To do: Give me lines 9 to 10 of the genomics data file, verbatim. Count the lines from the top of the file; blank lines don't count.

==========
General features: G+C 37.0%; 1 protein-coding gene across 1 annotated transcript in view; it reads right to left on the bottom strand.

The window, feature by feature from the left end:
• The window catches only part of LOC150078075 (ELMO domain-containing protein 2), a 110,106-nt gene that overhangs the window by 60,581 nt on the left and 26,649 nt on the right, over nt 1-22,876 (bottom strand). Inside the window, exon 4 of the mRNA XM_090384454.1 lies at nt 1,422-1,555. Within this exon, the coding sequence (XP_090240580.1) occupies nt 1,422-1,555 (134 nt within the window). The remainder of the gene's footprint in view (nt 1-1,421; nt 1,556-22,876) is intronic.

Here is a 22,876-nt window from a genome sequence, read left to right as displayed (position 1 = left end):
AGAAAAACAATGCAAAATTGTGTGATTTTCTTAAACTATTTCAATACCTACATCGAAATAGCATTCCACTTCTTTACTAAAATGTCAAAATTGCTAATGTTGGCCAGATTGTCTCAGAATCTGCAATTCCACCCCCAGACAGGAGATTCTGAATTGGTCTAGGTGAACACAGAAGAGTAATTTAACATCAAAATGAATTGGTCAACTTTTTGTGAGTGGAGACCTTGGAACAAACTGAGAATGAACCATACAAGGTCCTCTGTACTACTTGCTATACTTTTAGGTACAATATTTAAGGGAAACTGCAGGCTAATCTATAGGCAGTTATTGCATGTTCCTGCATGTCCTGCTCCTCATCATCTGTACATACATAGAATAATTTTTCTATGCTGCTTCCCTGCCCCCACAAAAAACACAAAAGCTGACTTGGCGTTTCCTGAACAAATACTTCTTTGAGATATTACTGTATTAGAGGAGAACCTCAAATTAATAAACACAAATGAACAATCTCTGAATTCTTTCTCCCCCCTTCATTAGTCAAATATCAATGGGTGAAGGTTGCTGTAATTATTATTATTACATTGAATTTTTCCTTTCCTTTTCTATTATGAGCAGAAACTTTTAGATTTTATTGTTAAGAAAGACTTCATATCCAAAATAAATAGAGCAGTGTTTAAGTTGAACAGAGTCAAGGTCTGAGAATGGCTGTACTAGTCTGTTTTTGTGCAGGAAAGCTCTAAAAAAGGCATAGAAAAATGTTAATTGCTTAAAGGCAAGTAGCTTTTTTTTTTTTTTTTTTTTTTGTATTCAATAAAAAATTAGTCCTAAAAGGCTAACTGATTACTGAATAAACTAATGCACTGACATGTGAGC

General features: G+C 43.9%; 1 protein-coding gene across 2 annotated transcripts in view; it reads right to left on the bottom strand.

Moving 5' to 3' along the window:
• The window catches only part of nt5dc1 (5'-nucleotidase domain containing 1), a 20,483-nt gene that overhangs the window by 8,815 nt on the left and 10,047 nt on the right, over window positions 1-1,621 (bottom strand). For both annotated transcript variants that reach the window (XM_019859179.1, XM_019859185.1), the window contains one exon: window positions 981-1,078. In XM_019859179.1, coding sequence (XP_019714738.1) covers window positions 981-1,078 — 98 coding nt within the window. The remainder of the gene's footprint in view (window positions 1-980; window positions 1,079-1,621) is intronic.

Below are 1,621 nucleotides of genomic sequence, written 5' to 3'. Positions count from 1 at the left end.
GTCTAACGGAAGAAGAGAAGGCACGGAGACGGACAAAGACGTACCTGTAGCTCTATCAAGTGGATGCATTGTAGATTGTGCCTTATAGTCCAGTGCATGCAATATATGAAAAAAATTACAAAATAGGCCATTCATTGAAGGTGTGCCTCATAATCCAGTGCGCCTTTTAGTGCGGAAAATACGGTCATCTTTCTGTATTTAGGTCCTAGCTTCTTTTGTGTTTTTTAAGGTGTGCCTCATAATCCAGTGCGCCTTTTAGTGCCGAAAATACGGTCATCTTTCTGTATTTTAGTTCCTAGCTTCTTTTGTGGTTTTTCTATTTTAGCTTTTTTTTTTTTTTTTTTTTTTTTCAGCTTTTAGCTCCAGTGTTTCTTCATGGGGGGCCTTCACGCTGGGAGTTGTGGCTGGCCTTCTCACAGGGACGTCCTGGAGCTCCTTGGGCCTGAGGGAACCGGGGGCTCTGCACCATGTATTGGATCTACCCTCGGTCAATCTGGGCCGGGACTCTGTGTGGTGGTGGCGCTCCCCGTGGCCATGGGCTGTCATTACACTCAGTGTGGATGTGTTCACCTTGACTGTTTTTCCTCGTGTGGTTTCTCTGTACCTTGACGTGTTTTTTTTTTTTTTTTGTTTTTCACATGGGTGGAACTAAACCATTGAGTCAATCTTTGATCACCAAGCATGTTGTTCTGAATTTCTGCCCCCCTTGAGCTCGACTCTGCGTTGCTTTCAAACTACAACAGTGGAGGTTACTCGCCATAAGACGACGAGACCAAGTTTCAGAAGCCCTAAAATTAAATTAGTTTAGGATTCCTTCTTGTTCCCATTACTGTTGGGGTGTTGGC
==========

Below are 1,621 nucleotides of genomic sequence, written 5' to 3'. Positions count from 1 at the left end.
GTCTAACGGAAGAAGAGAAGGCACGGAGACGGACAAAGACGTACCTGTAGCTCTATCAAGTGGATGCATTGTAGATTGTGCCTTATAGTCCAGTGCATGCAATATATGAAAAAAATTACAAAATAGGCCATTCATTGAAGGTGTGCCTCATAATCCAGTGCGCCTTTTAGTGCGGAAAATACGGTCATCTTTCTGTATTTAGGTCCTAGCTTCTTTTGTGTTTTTTAAGGTGTGCCTCATAATCCAGTGCGCCTTTTAGTGCCGAAAATACGGTCATCTTTCTGTATTTTAGTTCCTAGCTTCTTTTGTGGTTTTTCTATTTTAGCTTTTTTTTTTTTTTTTTTTTTTTTCAGCTTTTAGCTCCAGTGTTTCTTCATGGGGGGCCTTCACGCTGGGAGTTGTGGCTGGCCTTCTCACAGGGACGTCCTGGAGCTCCTTGGGCCTGAGGGAACCGGGGGCTCTGCACCATGTATTGGATCTACCCTCGGTCAATCTGGGCCGGGACTCTGTGTGGTGGTGGCGCTCCCCGTGGCCATGGGCTGTCATTACACTCAGTGTGGATGTGTTCACCTTGACTGTTTTTCCTCGTGTGGTTTCTCTGTACCTTGACGTGTTTTTTTTTTTTTTTTGTTTTTCACATGGGTGGAACTAAACCATTGAGTCAATCTTTGATCACCAAGCATGTTGTTCTGAATTTCTGCCCCCCTTGAGCTCGACTCTGCGTTGCTTTCAAACTACAACAGTGGAGGTTACTCGCCATAAGACGACGAGACCAAGTTTCAGAAGCCCTAAAATTAAATTAGTTTAGGATTCCTTCTTGTTCCCATTACTGTTGGGGTGTTGGC